Medicines and vaccines for pets and livestock rely just as much on animal research as human medicines. And the majority of the medicines that vets prescribe are actually derived from those used in humans.
Many of the drugs and procedures used to treat people are equally effective in animals. The vet can use the same antibiotics and antiseptics; the same hormones, tranquillisers, local anaesthetics and general anaesthetics as doctors.
There are some treatments used exclusively in veterinary medicine, such as drugs or vaccines used against parasitic diseases that only affect a particular animal species. More than half a century ago, Sir Leonard Rogers calculated that the lives of more than 100 million animals had been saved by inoculation against anthrax and rinderpest (cattle plague) and a similar number by swine-erysipelas inoculation. It is difficult to see how these vaccines would have been developed without animal research.
The severe respiratory disease Pasteurellosis used to affect 1 in 5 cattle. To develop a vaccine involved research on about 450 calves. This vaccine has since been given to 100 million calves and prevented around 20 million calves getting the disease.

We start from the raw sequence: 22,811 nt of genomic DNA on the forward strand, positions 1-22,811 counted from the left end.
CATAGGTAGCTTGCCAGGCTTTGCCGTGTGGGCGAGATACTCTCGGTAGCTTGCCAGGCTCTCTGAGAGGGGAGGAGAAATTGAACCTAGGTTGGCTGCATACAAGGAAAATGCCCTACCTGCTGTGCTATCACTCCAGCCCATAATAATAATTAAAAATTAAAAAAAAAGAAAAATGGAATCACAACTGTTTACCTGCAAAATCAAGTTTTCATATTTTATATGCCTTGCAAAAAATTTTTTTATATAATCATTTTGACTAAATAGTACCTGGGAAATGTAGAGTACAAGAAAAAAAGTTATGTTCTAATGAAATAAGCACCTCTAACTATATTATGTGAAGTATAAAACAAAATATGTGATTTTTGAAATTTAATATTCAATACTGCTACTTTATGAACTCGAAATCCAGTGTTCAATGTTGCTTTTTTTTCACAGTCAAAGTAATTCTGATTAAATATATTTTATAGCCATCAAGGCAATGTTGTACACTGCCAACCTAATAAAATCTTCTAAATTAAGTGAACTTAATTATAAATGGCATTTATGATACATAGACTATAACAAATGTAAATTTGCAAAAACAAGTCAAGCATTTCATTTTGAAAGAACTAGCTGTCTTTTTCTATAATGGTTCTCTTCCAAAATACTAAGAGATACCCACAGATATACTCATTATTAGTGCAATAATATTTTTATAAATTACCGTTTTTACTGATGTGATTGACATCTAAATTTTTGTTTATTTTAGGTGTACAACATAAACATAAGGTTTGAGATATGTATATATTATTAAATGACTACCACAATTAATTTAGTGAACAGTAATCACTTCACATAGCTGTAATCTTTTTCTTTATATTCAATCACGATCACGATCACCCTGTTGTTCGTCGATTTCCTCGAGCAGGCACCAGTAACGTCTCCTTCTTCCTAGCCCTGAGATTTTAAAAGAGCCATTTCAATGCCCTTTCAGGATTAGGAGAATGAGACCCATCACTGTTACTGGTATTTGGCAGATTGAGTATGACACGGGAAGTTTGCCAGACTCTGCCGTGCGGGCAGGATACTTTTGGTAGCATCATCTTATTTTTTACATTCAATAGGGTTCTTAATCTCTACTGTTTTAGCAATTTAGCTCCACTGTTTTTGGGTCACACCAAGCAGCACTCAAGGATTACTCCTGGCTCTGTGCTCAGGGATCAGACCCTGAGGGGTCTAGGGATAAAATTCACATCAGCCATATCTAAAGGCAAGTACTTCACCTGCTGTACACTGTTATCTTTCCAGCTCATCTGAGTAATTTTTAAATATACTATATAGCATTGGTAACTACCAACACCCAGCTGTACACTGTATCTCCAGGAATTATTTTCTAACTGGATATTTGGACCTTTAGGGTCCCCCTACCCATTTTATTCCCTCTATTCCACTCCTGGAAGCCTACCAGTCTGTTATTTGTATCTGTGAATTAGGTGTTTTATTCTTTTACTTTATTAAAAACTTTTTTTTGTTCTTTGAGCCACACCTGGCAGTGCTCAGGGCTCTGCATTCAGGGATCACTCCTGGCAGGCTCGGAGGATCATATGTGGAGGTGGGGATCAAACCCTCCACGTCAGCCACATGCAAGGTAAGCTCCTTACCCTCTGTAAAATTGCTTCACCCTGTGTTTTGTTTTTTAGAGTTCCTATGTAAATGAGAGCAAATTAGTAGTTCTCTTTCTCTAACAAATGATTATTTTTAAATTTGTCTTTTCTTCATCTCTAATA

Some medicines are effective against a wide range of parasites. Ivermectin is one of the most important veterinary medicines, used against internal (worms) and external (fleas and lice) parasites in many different species. While it was originally developed for animal use it has since been shown to work against the nematode worms responsible for onchocerciasis (river blindness) a condition affecting millions of people in the developing world.
For more information, see the AnimalResearch.info pages on veterinary medicine.